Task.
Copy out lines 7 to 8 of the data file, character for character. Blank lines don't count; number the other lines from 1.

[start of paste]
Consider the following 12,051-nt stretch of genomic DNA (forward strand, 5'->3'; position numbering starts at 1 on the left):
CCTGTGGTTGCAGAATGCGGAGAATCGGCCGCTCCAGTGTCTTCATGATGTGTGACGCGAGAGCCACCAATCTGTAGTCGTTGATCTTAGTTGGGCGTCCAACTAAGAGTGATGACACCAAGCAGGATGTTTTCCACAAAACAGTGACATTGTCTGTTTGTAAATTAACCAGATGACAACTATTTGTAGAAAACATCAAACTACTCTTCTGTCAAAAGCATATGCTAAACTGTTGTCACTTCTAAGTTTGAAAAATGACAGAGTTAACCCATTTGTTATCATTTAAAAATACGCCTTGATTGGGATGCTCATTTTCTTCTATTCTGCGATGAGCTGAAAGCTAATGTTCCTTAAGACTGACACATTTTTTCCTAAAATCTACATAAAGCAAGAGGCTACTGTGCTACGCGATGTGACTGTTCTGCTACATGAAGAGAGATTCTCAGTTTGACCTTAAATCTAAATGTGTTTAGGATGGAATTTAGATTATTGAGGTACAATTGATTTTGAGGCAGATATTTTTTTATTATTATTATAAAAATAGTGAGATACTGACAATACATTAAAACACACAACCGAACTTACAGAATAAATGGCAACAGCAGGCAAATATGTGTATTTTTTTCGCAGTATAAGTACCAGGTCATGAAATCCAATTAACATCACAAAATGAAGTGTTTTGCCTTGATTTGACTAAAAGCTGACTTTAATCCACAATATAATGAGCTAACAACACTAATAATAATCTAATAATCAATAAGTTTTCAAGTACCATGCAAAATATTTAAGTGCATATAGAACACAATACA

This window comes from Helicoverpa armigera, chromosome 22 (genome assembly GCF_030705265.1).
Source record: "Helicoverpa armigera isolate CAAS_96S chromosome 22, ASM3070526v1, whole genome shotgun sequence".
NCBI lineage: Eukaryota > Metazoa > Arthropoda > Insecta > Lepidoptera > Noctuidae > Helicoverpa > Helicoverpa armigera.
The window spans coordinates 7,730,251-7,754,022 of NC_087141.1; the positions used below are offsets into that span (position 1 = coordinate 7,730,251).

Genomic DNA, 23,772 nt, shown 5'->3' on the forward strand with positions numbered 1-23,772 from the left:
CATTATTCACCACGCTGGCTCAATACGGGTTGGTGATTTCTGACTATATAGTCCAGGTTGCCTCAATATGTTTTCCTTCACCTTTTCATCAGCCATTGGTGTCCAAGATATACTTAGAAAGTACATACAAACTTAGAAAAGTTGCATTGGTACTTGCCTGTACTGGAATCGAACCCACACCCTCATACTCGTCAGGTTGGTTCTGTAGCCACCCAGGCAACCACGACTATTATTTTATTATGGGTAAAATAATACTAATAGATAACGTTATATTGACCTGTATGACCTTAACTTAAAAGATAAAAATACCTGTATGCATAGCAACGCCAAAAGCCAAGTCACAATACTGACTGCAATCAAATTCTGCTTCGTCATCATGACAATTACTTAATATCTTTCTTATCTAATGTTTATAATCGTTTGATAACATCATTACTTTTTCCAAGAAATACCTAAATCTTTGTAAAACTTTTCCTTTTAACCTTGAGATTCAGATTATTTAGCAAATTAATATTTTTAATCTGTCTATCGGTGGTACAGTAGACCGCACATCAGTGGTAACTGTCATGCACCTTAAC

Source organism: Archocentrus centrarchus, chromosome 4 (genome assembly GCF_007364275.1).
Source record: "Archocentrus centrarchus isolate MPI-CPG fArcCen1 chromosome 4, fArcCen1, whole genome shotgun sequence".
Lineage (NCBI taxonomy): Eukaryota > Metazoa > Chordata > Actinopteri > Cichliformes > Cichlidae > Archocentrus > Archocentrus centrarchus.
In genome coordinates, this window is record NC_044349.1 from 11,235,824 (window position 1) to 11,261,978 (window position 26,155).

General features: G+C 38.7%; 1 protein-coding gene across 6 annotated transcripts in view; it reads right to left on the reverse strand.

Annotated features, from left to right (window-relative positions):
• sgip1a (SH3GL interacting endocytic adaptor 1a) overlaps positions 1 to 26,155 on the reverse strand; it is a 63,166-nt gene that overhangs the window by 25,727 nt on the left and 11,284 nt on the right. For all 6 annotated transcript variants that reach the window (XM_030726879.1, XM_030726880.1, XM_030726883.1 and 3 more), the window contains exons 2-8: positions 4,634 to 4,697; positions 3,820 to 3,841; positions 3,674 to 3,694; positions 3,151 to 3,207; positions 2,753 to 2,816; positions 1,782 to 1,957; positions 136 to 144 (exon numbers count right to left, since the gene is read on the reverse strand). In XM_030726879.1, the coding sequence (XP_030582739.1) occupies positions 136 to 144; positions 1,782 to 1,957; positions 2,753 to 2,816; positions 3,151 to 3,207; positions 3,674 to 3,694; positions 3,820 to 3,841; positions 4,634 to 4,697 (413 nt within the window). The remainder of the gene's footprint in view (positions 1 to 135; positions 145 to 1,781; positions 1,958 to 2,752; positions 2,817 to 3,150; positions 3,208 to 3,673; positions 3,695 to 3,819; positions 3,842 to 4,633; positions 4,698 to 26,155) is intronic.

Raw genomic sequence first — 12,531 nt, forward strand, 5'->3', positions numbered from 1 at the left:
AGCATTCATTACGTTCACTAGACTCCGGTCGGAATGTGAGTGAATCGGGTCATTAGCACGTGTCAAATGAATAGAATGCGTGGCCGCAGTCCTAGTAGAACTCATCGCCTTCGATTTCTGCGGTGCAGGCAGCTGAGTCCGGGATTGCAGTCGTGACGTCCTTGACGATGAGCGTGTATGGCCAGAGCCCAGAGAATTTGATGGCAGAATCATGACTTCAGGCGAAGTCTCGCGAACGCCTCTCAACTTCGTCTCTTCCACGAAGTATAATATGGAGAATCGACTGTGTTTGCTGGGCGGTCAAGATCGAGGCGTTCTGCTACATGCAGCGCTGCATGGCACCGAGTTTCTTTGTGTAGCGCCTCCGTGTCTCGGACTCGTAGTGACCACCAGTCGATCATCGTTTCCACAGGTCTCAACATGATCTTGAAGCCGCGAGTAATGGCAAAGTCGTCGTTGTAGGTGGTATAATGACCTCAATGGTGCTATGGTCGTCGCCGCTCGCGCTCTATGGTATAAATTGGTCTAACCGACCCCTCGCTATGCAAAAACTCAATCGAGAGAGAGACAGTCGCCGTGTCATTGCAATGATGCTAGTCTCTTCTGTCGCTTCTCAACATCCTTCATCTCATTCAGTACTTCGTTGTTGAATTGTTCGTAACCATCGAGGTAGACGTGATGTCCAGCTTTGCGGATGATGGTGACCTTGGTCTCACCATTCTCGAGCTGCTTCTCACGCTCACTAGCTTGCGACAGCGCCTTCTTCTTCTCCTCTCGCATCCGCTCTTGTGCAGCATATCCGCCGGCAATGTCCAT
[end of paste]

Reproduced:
Genomic DNA, 23,772 nt, shown 5'->3' on the forward strand with positions numbered 1-23,772 from the left:
CATTATTCACCACGCTGGCTCAATACGGGTTGGTGATTTCTGACTATATAGTCCAGGTTGCCTCAATATGTTTTCCTTCACCTTTTCATCAGCCATTGGTGTCCAAGATATACTTAGAAAGTACATACAAACTTAGAAAAGTTGCATTGGTACTTGCCTGTACTGGAATCGAACCCACACCCTCATACTCGTCAGGTTGGTTCTGTAGCCACCCAGGCAACCACGACTATTATTTTATTATGGGTAAAATAATACTAATAGATAACGTTATATTGACCTGTATGACCTTAACTTAAAAGATAAAAATACCTGTATGCATAGCAACGCCAAAAGCCAAGTCACAATACTGACTGCAATCAAATTCTGCTTCGTCATCATGACAATTACTTAATATCTTTCTTATCTAATGTTTATAATCGTTTGATAACATCATTACTTTTTCCAAGAAATACCTAAATCTTTGTAAAACTTTTCCTTTTAACCTTGAGATTCAGATTATTTAGCAAATTAATATTTTTAATCTGTCTATCGGTGGTACAGTAGACCGCACATCAGTGGTAACTGTCATGCACCTTAAC